o Modifying the environment between successive runs of <B>cache-updateB>. <B>makeB> variables can often be set from the environment, although using /etc/make.conf would generally be a better idea. There are two things that can be done to prevent this causing problems. Firstly, the configuration file can contain live Perl code: you can modify the environment of the processes by manipulating the global %ENV hash from within the configuration file. Secondly both <B>cache-initB> and <B>cache-updateB> obey a --scrub-environment command line flag, and the equivalent ScrubEnvironment configuration file setting, which deletes everything from the environment except for certain standard variables. As command line options generally override configuration files, --scrub-environment will trump modifying %ENV.
o Installing or updating certain software packages. For instance, the simple presence of the Gnome libraries on the system will cause many packages to add a -gnome suffix to their names. The editors/vim port is an example of this behaviour. Ports containing Linux software run under emulation will automatically detect which version of the linux-base ports you have installed: changing to a different linux-base port will affect the dependency lists for all Linux software ports. Unfortunately it is practically impossible to detect such changes and automatically update affected ports. These are not the only two examples of such behaviour.

    Configuration Files

<B>cache-updateB> shares configuration files with <B>cache-initB>, <B>find-updatedB> and <B>portindexB>. Any configuration settings are taken from the following locations, where the later items on this list override the earlier:
o Built-in settings from the <B>FreeBSD::Portindex::ConfigB> perl module.
o The system wide configuration file /usr/local/etc/portindex.cfg
o The per-user configuration file ${HOME}/.portindexrc. This file is ignored if the process is run as root.
o The local configuration file, found in the current working directory of the <B>cache-initB> process ./.portindexrc. This file is ignored if the process is run as root.
o The program command line.
All of the configuration files are optional. A summary of the resultant configuration options including the effect of any command line settings is printed as part of the help text when <B>cache-initB> is invoked with the -h option.

OPTIONS

<B>-hB>
<B>--helpB> Print a brief usage message and a summary of the configuration settings after command line processing and then exit.
<B>-vB>
<B>--verboseB> Turn on verbose output printed to STDERR. This is the default.
<B>-qB>
<B>--quietB>
<B>--noverboseB> Turn off verbose output to STDERR. Using both the <B>-vB> amd <B>-qB> options together does not make any sense, but neither does it generate an error. The last mentioned of the two options will prevail.
<B>-sB>
<B>--scrub-environmentB> Delete all environment variables except for $USER, $HOME, $PATH, $SHELL, $TERM and $TERMCAP. This provides a standardized environment for make describe and other sub-processes.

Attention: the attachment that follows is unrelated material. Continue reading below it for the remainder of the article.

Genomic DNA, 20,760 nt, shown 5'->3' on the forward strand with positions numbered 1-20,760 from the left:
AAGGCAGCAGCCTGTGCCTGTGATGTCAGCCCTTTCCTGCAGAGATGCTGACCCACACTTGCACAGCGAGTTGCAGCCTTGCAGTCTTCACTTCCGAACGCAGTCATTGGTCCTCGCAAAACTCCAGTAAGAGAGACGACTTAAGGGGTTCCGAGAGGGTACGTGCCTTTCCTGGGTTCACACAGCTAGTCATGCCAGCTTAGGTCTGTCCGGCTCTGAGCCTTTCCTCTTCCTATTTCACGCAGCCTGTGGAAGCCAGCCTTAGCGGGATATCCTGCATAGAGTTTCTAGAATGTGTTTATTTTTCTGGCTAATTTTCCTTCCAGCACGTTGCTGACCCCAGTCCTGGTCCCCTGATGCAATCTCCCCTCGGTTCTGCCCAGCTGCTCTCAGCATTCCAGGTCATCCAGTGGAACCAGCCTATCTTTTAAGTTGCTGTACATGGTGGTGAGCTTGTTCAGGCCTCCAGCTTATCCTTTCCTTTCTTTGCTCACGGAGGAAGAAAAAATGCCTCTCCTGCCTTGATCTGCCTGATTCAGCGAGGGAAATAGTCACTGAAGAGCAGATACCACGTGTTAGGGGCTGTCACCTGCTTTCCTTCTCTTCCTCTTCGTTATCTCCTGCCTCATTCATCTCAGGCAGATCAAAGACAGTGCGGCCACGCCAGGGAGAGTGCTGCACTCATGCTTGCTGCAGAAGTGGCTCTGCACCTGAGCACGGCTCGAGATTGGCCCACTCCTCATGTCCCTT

<B>--noscrub-environmentB> Turn off environment scrubbing. All environment variables will be passed through intact to make describe and other sub-processes. This is the default.
<B>-cB> dir
<B>--cache-dirB>=dir The location of the <B>portindexB> data cache, by default /var/db/portindex.
<B>-CB> file
<B>--cache-fileB>=file Berkeley DB Btree file containing the cached and processed values of a number of make variables for all of the ports in the tree. This file name will be relative to the cache directory (<B>-cB> option above) unless an absolute path is given. Defaults to portindex-cache.db.
<B>-TB> file
<B>--timestamp-fileB>=file A file within the cache directory whose modification time marks the last time that data was modified in or added to the cache. Defaults to portsindex-timestamp
<B>-pB> dir
<B>--ports-dirB>=dir The location of the ports tree. Almost always defaults to /usr/ports unless $PORTSDIR is set in the environment.
<B>-dB> dir
<B>--port-dbdirB>=dir Where the OPTIONS settings for ports are stored. Almost always defaults to /var/db/ports unless $PORT_DBDIR is set in the environment.
<B>-iB> file
<B>--inputB>=file Filename to read in order to generate the list of ports for which the make describe data needs to be reprocessed. - means read from STDIN, which is the default.
<B>-fB> { cache | plain | svn-up | options | plain,options | svn-up,options | plain,other | svn-up,other | plain,options,other | svn-up,options,other }
<B>--formatB>={ plain | ... } Which input formats <B>cache-updateB> should parse to determine the list of ports to reprocess. Default: cache

FILES

/usr/ports The default ports directory.
/var/db/portindex The location of the data caches.
portindex-cache.db Btree file containing cached make describe and other output.
portindex-timestamp This file contains the last time and date that the cache was updated or modified.
__db.001, __db.002, __db.003, __db.004 Files used as part of the internal workings of BerkeleyDB, for memory pool management and DB locking. Will be recreated automatically if deleted.
/usr/local/etc/portindex.cfg System-wide configuration file.
${HOME}/.portindexrc Per-user configuration file
./.portindexrc Local configuration file

SEE ALSO

cache-init(1), portindex(1), find-updated(1), cvsup(1), ports(7)

BUGS

cvsup-checkouts format mode is not completely accurate. Choosing the correct propagation delay is a matter of guesswork.

<B>cache-updateB> should optionally parse the contents of <B>/usr/local/etc/pkgtools.confB> and apply settings from the MAKE_ENV array.

Changes to some makefiles outside the ports tree can have significant effects, which aren’t detected. For instance /usr/local/etc/php.conf.

Search for    or go to Top of page |  Section 1 |  Main Index


perl v5.20.3 CACHE-UPDATE (1) 2015-10-18

Powered by GSP Visit the GSP FreeBSD Man Page Interface.
Output converted with manServer 1.07.